* There are many opportunities to provide services to new, independent players – startups and newly self-employed individuals. At yesterday’s Hacking Education, Scott Heiferman and I tweeted back and forth about the opportunities to build a network of spaces for independent work (the inverse of Starbucks: good with space and services, OK with coffee). Add payroll, insurance, hosting, and all sorts of services.

* Education is a growth opportunity but not in its current institutions. As industries are killed and turned upside-down, present and former employees will need to be retrained in technology, in the skills of starting and running a business, in entirely new skills. In Hacking Education, some participants were building such platforms. I see huge disruption here.

* Of course, there are opportunities to remake the fallen industries. At Davos, in a session I ran, business guys reinvented the bank under radical transparency. In my book, I started to rethink the auto industry in the image of the computer industry: disaggregating the car so we can reaggregate it from many new suppliers. Many are working on new scenarios for news. I see huge opportunities in rethinking and remaking advertising from the ground up. Every one of the collapsing industries listed above will be replaced – in a different image, at a different scale – and that presents opportunities.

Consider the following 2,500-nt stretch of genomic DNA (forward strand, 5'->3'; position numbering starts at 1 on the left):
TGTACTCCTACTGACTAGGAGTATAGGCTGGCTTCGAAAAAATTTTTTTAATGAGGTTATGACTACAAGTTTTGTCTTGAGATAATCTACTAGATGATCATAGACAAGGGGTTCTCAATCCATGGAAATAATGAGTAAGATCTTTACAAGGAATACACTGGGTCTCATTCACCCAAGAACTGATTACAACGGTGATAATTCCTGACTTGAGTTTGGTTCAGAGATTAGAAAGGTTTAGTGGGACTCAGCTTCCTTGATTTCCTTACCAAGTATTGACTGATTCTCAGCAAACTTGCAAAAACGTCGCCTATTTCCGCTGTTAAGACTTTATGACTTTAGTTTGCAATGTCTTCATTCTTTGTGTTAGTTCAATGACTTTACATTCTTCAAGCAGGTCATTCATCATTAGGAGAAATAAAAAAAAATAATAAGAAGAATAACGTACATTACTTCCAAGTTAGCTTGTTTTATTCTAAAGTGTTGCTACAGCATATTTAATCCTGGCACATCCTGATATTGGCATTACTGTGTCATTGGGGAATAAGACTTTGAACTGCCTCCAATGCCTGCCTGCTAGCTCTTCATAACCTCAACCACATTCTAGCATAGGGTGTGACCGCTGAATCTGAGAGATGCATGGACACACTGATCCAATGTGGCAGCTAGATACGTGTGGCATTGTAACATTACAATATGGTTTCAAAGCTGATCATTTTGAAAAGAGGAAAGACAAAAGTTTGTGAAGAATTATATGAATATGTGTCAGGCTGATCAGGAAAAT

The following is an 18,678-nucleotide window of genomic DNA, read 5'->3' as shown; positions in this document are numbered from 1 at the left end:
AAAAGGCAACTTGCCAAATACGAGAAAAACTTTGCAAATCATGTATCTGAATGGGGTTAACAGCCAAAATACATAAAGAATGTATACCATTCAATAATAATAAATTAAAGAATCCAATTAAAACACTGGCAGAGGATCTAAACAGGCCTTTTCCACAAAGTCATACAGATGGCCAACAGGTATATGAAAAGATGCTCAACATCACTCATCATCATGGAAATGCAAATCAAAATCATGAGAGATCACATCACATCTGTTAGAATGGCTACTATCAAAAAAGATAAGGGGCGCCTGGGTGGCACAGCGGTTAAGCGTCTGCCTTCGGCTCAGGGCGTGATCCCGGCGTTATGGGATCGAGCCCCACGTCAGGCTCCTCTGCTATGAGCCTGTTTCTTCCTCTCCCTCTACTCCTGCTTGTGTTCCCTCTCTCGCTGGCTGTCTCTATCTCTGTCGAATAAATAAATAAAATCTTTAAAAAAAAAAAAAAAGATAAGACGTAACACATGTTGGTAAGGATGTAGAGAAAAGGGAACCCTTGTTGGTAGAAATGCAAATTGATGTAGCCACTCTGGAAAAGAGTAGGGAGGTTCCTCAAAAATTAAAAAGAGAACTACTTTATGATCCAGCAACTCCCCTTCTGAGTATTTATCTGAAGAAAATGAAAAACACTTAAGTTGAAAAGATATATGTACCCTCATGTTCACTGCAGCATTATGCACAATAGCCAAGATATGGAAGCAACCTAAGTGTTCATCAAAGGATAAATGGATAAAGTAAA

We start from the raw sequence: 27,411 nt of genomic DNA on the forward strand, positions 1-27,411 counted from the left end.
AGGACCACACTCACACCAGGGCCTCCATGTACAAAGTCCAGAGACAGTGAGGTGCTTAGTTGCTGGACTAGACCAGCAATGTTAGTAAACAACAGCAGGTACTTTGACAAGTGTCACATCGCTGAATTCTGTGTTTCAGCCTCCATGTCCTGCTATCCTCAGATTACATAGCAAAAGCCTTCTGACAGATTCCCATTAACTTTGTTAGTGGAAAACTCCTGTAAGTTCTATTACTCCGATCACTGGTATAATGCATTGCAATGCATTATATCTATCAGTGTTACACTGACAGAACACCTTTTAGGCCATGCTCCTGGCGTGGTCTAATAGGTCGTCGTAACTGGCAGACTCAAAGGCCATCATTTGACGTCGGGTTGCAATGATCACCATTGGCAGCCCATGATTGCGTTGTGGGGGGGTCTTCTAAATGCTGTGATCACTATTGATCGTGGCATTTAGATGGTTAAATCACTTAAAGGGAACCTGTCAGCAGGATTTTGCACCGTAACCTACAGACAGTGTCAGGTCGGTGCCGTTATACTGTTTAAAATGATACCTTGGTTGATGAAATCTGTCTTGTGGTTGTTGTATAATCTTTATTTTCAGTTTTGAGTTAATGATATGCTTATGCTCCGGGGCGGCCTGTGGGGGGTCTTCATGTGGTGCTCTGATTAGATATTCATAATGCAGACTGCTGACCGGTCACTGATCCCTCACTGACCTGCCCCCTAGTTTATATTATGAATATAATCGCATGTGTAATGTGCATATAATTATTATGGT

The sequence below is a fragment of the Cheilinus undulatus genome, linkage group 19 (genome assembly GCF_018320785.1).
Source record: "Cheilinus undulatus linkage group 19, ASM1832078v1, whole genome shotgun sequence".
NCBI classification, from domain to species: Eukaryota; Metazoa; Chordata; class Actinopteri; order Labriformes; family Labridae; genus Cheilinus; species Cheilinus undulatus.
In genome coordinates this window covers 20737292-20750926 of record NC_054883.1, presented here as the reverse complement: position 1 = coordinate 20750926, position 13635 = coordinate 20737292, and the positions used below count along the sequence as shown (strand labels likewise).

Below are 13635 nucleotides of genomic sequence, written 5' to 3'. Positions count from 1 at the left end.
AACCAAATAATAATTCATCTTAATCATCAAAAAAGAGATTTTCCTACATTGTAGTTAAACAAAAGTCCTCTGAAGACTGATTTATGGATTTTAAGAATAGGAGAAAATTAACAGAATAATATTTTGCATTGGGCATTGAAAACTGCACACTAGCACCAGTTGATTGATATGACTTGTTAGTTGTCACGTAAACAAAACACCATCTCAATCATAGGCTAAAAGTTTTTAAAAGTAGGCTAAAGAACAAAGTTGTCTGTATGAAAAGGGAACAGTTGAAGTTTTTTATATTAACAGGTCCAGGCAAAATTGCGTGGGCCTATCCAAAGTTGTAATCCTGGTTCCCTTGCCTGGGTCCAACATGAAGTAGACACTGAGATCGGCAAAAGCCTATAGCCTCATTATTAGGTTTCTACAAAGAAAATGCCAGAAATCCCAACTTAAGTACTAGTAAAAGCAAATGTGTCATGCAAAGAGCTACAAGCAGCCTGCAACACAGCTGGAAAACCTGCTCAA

* * *

But all that still doesn’t reveal the extent to which our society is changing. At Brite, Haque addressed some of this as he talked about a “metacrisis” in our “zombieconomy” in which we have understated cost and overstated value. He talked about reconceiving thin vs. thick value creation; about Google as an example because it creates principles more than strategy; and about the new principles of a new economy, built around stewardship, trusteeship, guardianship, leadership, partnership.

I said from the audience that his prescription sounded like a moral imperative. Another member of the audience said it sounded like dialectical materialism (I had earlier joked in my talk at Brite that I vaguely sounded Marxist talking about how all the change I outlined in media came from no longer being bound by the means of production and distribution). Haque responded that though both our contentions might be true, he was declaring an economic imperative. He previewed that view sometime ago when he wrote what I came to call Haque’s Law: “As interaction explodes, the costs of evil are starting to outweigh the benefits.”